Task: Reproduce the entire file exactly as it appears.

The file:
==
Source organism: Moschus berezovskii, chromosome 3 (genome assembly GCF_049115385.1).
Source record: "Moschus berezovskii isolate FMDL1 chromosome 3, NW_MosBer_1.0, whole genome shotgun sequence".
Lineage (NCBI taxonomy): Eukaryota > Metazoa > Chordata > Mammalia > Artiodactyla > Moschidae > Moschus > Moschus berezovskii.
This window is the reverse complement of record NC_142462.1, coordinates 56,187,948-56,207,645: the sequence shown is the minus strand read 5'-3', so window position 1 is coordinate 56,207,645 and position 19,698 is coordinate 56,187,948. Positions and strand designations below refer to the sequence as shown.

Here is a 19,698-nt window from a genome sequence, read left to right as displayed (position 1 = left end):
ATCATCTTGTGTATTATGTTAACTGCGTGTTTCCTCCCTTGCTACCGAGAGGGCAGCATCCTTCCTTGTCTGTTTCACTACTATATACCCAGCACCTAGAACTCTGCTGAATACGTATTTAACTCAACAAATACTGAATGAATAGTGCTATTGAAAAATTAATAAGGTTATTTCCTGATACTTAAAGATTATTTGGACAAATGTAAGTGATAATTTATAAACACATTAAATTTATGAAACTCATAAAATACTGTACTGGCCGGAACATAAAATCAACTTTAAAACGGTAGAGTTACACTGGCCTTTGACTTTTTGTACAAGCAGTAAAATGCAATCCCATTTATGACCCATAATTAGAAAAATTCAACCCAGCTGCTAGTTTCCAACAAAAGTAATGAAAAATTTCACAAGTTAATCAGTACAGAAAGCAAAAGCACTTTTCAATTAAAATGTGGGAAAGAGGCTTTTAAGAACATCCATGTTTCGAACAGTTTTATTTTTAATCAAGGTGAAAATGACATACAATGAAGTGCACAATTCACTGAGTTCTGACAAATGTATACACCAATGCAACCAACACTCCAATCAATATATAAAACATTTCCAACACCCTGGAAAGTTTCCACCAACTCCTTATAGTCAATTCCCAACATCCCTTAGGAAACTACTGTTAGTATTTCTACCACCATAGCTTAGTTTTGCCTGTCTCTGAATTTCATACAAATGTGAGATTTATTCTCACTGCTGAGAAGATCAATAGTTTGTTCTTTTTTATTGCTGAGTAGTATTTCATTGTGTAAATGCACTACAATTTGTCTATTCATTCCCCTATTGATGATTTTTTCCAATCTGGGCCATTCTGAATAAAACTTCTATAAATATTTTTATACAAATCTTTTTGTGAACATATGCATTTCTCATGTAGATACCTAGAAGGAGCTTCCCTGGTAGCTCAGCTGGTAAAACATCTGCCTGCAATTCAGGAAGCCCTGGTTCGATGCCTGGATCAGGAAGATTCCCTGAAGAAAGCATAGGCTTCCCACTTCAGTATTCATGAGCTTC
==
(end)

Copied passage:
Source organism: Moschus berezovskii, chromosome 3 (genome assembly GCF_049115385.1).
Source record: "Moschus berezovskii isolate FMDL1 chromosome 3, NW_MosBer_1.0, whole genome shotgun sequence".
Lineage (NCBI taxonomy): Eukaryota > Metazoa > Chordata > Mammalia > Artiodactyla > Moschidae > Moschus > Moschus berezovskii.
This window is the reverse complement of record NC_142462.1, coordinates 56,187,948-56,207,645: the sequence shown is the minus strand read 5'-3', so window position 1 is coordinate 56,207,645 and position 19,698 is coordinate 56,187,948. Positions and strand designations below refer to the sequence as shown.

Here is a 19,698-nt window from a genome sequence, read left to right as displayed (position 1 = left end):
ATCATCTTGTGTATTATGTTAACTGCGTGTTTCCTCCCTTGCTACCGAGAGGGCAGCATCCTTCCTTGTCTGTTTCACTACTATATACCCAGCACCTAGAACTCTGCTGAATACGTATTTAACTCAACAAATACTGAATGAATAGTGCTATTGAAAAATTAATAAGGTTATTTCCTGATACTTAAAGATTATTTGGACAAATGTAAGTGATAATTTATAAACACATTAAATTTATGAAACTCATAAAATACTGTACTGGCCGGAACATAAAATCAACTTTAAAACGGTAGAGTTACACTGGCCTTTGACTTTTTGTACAAGCAGTAAAATGCAATCCCATTTATGACCCATAATTAGAAAAATTCAACCCAGCTGCTAGTTTCCAACAAAAGTAATGAAAAATTTCACAAGTTAATCAGTACAGAAAGCAAAAGCACTTTTCAATTAAAATGTGGGAAAGAGGCTTTTAAGAACATCCATGTTTCGAACAGTTTTATTTTTAATCAAGGTGAAAATGACATACAATGAAGTGCACAATTCACTGAGTTCTGACAAATGTATACACCAATGCAACCAACACTCCAATCAATATATAAAACATTTCCAACACCCTGGAAAGTTTCCACCAACTCCTTATAGTCAATTCCCAACATCCCTTAGGAAACTACTGTTAGTATTTCTACCACCATAGCTTAGTTTTGCCTGTCTCTGAATTTCATACAAATGTGAGATTTATTCTCACTGCTGAGAAGATCAATAGTTTGTTCTTTTTTATTGCTGAGTAGTATTTCATTGTGTAAATGCACTACAATTTGTCTATTCATTCCCCTATTGATGATTTTTTCCAATCTGGGCCATTCTGAATAAAACTTCTATAAATATTTTTATACAAATCTTTTTGTGAACATATGCATTTCTCATGTAGATACCTAGAAGGAGCTTCCCTGGTAGCTCAGCTGGTAAAACATCTGCCTGCAATTCAGGAAGCCCTGGTTCGATGCCTGGATCAGGAAGATTCCCTGAAGAAAGCATAGGCTTCCCACTTCAGTATTCATGAGCTTC